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Should RC aircraft (fixed wing) really be called "drones?"

#1
I was recently flying some planes at an elementary school near my house. I was approached by multiple people with comments like: "nice drone you got there." And "cool drone." And questions like "is that a drone?" Not once did anyone say the words "airplane," or "RC." When I would reply "no" to people asking me if it was a drone, they would seem really disappointed and walk away. There where even little kids with their moms and they would point up at the RC plane and say "Look mom! There's a drone!"

I'm not sure if drone could even remotely be used to describe a RC plane (fixed wing.) But it seems that nowadays, if it flies and isn't an airplane or a bird, it's a drone.

I am thoroughly disappointed.
But is drone an accurate word to use?
 
#4
You gotta be kidding me. Not only do I hate the term, but why the heck is it's plague spreading to other divisions of the hobby? In a few years, I bet when someone a few chromosomes short of a human will see a Frisbee and call it a "drone."
 
#7
Based off of where the FAA is trying to take things. (Registration and all that BS.) I don't know how much of a future this hobby is going to have. They aren't helping people get into it, but instead scaring them away.
 
#8
To be honest..it really isn't the FAA's fault..it was bound to happen. That does not mean I support or agree with the FAA at all, but something needed to be done.
 

Tritium

Amateur Extra Class K5TWM
#9
You gotta be kidding me. Not only do I hate the term, but why the heck is it's plague spreading to other divisions of the hobby? In a few years, I bet when someone a few chromosomes short of a human will see a Frisbee and call it a "drone."
Ahem.....A Frisbee is a flying DISK! Today's kids just do not get enough Star Trek or they would know what a drone really is! Of course they could be staked by a beehive and "feel" the "power" of "Drones" first hand.:p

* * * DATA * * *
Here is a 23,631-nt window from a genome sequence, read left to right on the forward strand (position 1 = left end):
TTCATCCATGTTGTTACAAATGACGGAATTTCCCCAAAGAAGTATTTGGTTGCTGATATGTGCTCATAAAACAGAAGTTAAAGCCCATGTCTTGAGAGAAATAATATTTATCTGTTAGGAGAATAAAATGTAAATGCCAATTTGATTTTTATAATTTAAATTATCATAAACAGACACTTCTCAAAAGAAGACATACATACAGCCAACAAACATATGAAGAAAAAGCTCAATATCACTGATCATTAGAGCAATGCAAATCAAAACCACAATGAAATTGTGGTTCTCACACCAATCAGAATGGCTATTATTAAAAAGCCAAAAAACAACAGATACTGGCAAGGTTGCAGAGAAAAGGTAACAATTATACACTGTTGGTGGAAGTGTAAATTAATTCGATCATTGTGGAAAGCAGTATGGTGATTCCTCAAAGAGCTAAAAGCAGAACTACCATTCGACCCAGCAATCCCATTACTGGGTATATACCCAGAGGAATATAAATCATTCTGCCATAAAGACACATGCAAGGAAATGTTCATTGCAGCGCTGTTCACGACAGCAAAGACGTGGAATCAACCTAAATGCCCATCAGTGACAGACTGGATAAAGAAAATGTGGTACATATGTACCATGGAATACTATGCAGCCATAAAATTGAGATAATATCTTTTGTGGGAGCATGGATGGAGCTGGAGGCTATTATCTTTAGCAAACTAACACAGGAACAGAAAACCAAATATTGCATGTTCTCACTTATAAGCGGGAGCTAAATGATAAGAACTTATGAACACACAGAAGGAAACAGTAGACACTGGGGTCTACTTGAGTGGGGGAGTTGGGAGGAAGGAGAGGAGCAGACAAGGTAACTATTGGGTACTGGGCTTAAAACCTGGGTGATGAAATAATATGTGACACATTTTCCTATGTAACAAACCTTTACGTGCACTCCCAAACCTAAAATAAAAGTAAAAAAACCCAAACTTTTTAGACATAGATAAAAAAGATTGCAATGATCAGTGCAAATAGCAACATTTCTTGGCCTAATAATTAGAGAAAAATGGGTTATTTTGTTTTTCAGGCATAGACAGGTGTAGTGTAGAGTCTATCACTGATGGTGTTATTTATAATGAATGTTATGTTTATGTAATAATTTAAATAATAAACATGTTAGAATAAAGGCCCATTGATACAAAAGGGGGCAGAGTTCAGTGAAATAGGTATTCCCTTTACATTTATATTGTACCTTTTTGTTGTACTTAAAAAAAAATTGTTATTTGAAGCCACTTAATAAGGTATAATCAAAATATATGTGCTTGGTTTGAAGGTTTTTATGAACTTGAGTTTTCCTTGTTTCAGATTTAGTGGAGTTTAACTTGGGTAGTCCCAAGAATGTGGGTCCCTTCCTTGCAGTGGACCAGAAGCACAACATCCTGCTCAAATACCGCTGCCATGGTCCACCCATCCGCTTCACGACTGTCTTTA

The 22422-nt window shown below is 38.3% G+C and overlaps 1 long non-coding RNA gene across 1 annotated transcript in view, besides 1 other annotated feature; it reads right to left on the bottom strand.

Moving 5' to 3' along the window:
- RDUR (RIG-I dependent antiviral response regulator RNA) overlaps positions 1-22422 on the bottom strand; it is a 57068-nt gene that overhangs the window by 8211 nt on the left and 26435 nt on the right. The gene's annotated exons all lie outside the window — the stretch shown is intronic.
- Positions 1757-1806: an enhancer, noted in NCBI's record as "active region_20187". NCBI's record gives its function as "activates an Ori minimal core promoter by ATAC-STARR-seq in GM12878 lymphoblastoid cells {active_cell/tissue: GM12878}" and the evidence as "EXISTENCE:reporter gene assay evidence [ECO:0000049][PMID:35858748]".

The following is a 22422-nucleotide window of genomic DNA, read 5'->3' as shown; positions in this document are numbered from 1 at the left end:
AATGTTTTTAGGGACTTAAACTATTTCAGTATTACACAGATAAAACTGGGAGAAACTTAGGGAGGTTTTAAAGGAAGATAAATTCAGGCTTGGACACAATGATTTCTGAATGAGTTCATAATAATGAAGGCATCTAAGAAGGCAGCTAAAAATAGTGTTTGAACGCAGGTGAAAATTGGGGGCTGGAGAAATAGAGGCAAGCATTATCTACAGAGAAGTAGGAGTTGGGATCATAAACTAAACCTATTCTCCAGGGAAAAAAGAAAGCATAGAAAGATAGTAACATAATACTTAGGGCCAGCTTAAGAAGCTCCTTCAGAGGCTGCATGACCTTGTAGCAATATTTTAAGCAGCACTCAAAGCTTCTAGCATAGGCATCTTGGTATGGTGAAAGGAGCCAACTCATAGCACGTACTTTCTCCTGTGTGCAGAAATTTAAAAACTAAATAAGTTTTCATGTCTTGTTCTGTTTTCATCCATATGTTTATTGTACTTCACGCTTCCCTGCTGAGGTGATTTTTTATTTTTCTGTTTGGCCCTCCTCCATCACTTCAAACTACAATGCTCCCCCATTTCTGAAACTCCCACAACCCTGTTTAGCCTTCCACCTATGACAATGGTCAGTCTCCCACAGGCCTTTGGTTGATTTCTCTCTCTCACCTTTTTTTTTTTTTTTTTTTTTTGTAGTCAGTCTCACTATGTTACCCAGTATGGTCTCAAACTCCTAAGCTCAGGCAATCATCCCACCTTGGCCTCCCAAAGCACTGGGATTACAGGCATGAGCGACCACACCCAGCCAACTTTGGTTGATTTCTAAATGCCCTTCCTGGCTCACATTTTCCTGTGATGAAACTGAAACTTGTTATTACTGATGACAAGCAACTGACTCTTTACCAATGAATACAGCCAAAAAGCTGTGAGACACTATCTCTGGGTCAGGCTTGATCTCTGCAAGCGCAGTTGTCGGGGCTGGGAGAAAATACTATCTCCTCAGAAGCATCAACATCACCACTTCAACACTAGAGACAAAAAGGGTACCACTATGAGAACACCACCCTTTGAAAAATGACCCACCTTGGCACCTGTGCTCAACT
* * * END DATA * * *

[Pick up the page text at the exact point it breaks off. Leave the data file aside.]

Thurmond
 
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#11
If you ever want to move to Australia to fly your RC planes I would love to have people to fly with. The plague has not spread here yet and people seem to be more receptive to RC planes than multi-rotors still. I use to fly at a fairly popular park, people would ask me questions about what I was flying and I flew there for over 5 months without a problem. 3 days into flying my versa-copter which had no FPV, gps or action camera I had a problem with a dog owner and all I was doing was flying it in a small area while I learnt how to hover. The stigma around multi-rotors as being Drones is large enough to solicit negative responses from anyone in the public who does not understand what they actually are. Kids now want multi-rotors more than planes and I see the interest in both, I enjoy them both but RC planes for some reason they are seen as inferior and labelling them as Drones is not going to help the hobby at all.

After that incident I now fly at a field that as far as I know is never used.

(I've seen my fair share of Star Trek, reminds me about a plane based on the USS Enterprise I wanted to build at one stage.)